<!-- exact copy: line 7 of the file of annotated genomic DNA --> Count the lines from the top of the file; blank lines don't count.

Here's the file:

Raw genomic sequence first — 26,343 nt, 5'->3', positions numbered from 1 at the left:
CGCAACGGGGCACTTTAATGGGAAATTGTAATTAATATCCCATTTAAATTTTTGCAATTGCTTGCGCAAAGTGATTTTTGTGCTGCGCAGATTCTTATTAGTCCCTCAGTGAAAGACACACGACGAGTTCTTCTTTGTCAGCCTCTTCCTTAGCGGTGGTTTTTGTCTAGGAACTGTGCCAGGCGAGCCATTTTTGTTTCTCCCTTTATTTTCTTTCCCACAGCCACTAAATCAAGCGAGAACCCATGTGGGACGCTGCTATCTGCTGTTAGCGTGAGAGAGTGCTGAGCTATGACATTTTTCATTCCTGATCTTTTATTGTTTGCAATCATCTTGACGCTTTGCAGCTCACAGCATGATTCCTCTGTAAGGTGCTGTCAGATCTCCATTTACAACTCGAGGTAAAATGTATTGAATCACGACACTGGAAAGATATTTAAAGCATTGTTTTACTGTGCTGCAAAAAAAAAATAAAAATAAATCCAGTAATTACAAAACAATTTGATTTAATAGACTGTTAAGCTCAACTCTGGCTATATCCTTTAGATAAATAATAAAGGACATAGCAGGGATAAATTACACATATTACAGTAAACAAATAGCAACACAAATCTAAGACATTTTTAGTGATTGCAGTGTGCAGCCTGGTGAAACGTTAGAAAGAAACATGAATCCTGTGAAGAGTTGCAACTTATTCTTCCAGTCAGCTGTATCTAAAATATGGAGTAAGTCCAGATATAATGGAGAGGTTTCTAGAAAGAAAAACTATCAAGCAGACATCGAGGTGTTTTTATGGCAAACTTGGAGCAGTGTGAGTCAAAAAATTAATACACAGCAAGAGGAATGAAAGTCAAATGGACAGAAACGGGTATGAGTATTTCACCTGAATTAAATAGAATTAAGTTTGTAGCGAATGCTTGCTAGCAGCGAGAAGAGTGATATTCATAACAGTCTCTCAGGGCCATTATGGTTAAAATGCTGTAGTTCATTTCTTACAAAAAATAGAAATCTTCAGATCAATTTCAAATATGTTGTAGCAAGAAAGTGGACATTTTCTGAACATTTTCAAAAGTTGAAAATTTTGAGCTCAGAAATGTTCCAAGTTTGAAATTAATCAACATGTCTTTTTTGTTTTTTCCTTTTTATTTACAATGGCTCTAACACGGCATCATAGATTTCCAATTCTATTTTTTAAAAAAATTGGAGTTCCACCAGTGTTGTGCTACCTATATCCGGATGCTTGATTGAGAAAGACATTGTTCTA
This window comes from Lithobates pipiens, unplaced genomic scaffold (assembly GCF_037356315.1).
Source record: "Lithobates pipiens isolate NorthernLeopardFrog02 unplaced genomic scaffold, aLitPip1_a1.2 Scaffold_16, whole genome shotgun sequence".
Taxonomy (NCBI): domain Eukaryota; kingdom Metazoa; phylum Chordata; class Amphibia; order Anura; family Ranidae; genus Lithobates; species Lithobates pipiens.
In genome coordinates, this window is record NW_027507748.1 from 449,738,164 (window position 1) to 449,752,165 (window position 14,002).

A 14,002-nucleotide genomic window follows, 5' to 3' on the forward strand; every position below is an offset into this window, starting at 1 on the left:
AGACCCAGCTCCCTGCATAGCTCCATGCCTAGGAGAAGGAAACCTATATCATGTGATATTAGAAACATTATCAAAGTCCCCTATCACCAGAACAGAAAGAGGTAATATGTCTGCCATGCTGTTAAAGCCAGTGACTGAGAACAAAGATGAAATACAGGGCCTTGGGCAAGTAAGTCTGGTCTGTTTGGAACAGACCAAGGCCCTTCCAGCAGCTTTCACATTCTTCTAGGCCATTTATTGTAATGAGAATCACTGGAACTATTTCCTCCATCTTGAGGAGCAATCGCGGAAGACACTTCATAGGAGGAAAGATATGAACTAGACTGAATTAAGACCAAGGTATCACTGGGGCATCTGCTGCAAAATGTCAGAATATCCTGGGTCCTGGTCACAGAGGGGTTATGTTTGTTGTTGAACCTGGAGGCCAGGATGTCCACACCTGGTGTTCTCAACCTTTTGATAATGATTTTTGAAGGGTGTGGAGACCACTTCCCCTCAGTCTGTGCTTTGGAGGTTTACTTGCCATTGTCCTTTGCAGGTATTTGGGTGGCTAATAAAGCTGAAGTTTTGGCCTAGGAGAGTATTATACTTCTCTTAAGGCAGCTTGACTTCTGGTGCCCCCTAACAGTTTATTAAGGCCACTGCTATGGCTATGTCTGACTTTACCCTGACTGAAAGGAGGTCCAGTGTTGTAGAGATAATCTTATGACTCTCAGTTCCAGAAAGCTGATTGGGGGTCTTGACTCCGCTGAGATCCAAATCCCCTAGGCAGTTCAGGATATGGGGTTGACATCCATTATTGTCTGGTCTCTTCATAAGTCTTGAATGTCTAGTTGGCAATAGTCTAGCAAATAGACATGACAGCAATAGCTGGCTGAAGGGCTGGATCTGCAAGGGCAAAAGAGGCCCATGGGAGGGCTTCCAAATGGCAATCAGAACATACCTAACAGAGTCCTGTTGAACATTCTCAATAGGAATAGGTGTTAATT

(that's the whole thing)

A 14,002-nucleotide genomic window follows, 5' to 3' on the forward strand; every position below is an offset into this window, starting at 1 on the left: